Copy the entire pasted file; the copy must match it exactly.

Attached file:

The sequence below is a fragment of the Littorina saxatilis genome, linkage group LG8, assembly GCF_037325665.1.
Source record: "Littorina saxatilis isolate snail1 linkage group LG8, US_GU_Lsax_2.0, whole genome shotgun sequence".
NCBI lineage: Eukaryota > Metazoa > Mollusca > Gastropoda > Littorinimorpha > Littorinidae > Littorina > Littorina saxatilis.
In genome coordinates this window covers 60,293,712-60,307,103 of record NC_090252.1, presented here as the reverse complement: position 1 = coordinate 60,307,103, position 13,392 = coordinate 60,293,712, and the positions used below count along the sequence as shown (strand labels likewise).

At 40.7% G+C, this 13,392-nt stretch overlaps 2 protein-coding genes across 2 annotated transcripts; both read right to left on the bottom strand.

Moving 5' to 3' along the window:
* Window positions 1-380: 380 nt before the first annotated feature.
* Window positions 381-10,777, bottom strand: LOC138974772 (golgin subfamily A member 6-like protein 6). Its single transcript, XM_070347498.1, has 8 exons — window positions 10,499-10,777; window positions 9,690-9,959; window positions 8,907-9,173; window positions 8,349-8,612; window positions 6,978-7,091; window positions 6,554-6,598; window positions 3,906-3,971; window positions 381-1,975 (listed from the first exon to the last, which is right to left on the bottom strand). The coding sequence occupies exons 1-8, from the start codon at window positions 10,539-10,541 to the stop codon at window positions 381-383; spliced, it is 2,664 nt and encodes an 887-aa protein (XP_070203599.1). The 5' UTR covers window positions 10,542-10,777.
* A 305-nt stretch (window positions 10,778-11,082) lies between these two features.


The sequence below is a fragment of the Littorina saxatilis genome, linkage group LG8, assembly GCF_037325665.1.
Source record: "Littorina saxatilis isolate snail1 linkage group LG8, US_GU_Lsax_2.0, whole genome shotgun sequence".
NCBI lineage: Eukaryota > Metazoa > Mollusca > Gastropoda > Littorinimorpha > Littorinidae > Littorina > Littorina saxatilis.
In genome coordinates this window covers 60,293,712-60,307,103 of record NC_090252.1, presented here as the reverse complement: position 1 = coordinate 60,307,103, position 13,392 = coordinate 60,293,712, and the positions used below count along the sequence as shown (strand labels likewise).

At 40.7% G+C, this 13,392-nt stretch overlaps 2 protein-coding genes across 2 annotated transcripts; both read right to left on the bottom strand.

Moving 5' to 3' along the window:
* Window positions 1-380: 380 nt before the first annotated feature.
* Window positions 381-10,777, bottom strand: LOC138974772 (golgin subfamily A member 6-like protein 6). Its single transcript, XM_070347498.1, has 8 exons — window positions 10,499-10,777; window positions 9,690-9,959; window positions 8,907-9,173; window positions 8,349-8,612; window positions 6,978-7,091; window positions 6,554-6,598; window positions 3,906-3,971; window positions 381-1,975 (listed from the first exon to the last, which is right to left on the bottom strand). The coding sequence occupies exons 1-8, from the start codon at window positions 10,539-10,541 to the stop codon at window positions 381-383; spliced, it is 2,664 nt and encodes an 887-aa protein (XP_070203599.1). The 5' UTR covers window positions 10,542-10,777.
* A 305-nt stretch (window positions 10,778-11,082) lies between these two features.